Our grid-refinement algorithm compares the elevation of each raw point with the interpolated value of the original DEM. A trapezoidal filter weights the points according to this elevation difference. If the difference was less than a specified minimum threshold, then the raw point was kept with a weight of one. If the difference exceeded a maximum threshold, the point was discarded. Points whose difference fell between the two thresholds received a linearly interpolated weight. The weighting was one at the minimum threshold and reduced to zero at the maximum threshold. Experimentation and consideration of non-ground returns resulted in choosing threshold values of one and two meters for refinement. Our basic algorithm is outlined below, with z for the raw data value, dz the absolute difference between the raw value and input DEM value, dmin the minimum threshold, dmax the maximum threshold, and w the resultant weight:

  • if dz < dmin

  • w = 1

  • else if dz > dmax

  • w = 0

  • else

  • w = 1 – (dzdmin)/(dmaxdmin).

Weighted bilinear interpolation is performed for the raw points. The weighted elevations and weights were summed in the four adjacent output grid nodes with further weighting based upon the position of the point within the grid cell. Values for each node were computed from the summed weighted values normalized by the summed weights. Bilinear interpolation of the original grid was used where necessary to fill out the refined grid.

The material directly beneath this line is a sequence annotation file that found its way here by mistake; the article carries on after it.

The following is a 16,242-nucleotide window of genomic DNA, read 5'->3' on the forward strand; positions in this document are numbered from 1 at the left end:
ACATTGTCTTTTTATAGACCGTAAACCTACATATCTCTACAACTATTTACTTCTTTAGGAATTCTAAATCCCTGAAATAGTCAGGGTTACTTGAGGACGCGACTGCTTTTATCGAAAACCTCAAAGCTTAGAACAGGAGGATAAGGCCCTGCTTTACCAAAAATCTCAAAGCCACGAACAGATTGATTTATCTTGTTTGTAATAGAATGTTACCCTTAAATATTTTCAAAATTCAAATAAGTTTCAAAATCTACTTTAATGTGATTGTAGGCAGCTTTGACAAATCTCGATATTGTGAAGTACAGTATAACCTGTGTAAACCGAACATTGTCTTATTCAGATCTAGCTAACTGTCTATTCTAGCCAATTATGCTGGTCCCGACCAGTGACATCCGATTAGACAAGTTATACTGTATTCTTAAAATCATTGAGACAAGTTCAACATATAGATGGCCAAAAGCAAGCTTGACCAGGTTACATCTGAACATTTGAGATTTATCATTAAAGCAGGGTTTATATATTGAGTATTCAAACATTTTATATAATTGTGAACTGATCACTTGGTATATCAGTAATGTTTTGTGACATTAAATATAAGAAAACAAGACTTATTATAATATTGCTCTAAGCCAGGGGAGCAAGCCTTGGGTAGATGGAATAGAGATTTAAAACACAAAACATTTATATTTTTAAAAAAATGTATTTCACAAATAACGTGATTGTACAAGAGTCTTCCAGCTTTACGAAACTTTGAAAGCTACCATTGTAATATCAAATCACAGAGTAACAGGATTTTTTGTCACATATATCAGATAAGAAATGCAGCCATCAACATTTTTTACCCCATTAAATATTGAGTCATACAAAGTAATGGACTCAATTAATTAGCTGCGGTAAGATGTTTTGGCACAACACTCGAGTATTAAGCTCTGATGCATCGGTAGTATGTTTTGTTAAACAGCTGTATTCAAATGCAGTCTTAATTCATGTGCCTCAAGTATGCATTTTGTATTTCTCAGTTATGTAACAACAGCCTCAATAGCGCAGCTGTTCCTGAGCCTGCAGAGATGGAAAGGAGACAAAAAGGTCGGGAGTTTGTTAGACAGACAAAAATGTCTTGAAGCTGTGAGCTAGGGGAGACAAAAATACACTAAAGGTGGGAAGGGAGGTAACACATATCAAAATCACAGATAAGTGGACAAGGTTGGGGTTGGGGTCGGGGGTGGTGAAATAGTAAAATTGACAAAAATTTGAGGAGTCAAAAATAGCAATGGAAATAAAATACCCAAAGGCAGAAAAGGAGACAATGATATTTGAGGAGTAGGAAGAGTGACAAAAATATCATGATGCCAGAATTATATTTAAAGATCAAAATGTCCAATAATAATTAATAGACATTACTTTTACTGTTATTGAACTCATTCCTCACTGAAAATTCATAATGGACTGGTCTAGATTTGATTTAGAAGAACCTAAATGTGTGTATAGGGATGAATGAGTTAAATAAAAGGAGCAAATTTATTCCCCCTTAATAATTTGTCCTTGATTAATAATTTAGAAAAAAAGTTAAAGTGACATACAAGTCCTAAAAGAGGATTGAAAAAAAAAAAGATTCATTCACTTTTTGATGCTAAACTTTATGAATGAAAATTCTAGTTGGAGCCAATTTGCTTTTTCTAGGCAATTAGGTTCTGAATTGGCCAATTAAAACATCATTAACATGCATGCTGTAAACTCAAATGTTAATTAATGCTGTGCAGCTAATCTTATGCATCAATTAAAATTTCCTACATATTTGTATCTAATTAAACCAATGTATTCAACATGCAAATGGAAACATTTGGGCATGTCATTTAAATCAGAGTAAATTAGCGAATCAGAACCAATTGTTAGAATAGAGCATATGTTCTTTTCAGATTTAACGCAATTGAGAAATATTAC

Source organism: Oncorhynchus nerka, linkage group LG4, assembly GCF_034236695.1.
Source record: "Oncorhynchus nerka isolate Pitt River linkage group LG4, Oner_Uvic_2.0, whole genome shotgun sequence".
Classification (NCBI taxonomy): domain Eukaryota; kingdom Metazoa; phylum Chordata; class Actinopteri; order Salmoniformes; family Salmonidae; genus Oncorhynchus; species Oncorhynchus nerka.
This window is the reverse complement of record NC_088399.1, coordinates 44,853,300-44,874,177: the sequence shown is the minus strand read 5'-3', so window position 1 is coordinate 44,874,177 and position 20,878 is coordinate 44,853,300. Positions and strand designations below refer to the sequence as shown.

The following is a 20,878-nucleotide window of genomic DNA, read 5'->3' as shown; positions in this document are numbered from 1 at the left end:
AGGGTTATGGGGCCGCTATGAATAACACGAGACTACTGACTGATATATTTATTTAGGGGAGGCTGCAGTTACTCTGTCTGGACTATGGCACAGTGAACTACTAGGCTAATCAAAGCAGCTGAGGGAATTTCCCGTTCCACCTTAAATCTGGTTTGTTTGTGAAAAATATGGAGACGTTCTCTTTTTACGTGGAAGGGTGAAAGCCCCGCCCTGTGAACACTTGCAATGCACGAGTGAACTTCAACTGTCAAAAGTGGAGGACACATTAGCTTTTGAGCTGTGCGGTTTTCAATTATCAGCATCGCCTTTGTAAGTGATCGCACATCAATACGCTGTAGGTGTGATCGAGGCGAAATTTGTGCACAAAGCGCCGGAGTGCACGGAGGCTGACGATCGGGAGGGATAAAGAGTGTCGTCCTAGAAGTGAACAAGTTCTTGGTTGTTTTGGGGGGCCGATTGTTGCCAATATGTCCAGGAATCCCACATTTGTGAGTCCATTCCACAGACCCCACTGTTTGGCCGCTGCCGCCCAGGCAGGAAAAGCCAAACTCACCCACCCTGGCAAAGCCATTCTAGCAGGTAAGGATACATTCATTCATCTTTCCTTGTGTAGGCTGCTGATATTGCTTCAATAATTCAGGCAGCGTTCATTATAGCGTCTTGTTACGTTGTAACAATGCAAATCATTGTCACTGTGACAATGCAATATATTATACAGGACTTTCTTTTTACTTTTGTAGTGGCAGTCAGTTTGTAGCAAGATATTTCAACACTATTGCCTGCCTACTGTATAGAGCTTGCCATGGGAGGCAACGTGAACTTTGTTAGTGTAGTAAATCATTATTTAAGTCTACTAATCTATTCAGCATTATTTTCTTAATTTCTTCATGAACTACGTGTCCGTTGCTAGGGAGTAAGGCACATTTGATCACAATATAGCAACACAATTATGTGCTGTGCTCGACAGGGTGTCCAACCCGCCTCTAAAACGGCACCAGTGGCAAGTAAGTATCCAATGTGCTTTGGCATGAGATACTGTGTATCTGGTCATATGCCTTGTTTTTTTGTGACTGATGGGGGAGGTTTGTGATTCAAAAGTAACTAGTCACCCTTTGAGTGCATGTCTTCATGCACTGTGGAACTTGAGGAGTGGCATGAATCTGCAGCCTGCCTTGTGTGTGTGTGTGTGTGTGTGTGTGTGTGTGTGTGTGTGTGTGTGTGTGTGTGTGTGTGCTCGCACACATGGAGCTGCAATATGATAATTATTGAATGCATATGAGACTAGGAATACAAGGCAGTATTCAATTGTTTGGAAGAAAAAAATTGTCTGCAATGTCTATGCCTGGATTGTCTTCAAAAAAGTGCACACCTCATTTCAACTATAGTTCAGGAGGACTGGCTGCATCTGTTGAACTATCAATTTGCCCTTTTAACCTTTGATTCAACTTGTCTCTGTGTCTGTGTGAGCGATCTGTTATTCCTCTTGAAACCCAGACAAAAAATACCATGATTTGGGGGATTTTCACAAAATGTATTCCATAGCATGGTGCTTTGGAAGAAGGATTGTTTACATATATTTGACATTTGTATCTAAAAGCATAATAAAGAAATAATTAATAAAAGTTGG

2.4 Hillshading

Hillshading involves illuminating the surface from a particular sun position. Surfaces inclined toward the light are lighter than average, whereas surfaces inclined away are darker. We tried other techniques such as contouring, calculation of derivative products such as slope, aspect, various overlays of different derived grids, and direct examination of the DEM. These did not prove nearly as effective in scarp identification, with the results being harder to interpret (Fig. 4)402. Other workers (e.g., Ganas et al., 2005) also found hillshading to be the most effective method for visualizing surface faults. Hillshading is controlled by both light-source elevation and azimuth. Low-elevation angles were noisy, highlighting streets as well as scarps; whereas high angles resulted in less contrast. A medium angle, such as 45°, proved best for this study. Choice of azimuth influences slope recognition. With the regional SW-NE fault trend (Fig. 4B)402 an azimuth of 315° highlights the scarps in northwestern Houston. An azimuth of 225° did not highlight any additional scarps in northwestern Houston. However, in southeastern Houston, some scarps were only highlighted by an azimuth of 225°. Other azimuth angles did not yield results that could not be seen with 315 and 225° azimuths.

2.5 Image Interpretation Techniques

Visual interpretation of the hillshaded images was used to identify potential fault scarps. Map scales of 1:10,000 or larger were used (Fig. 5). In this location, the scarp elevation contrast in the DEM is prominent, but in many other locations, the elevation contrast is hard to observe. The hillshaded image provides a clear indication of the scarp. Scarps were visible in other locations only with hillshading.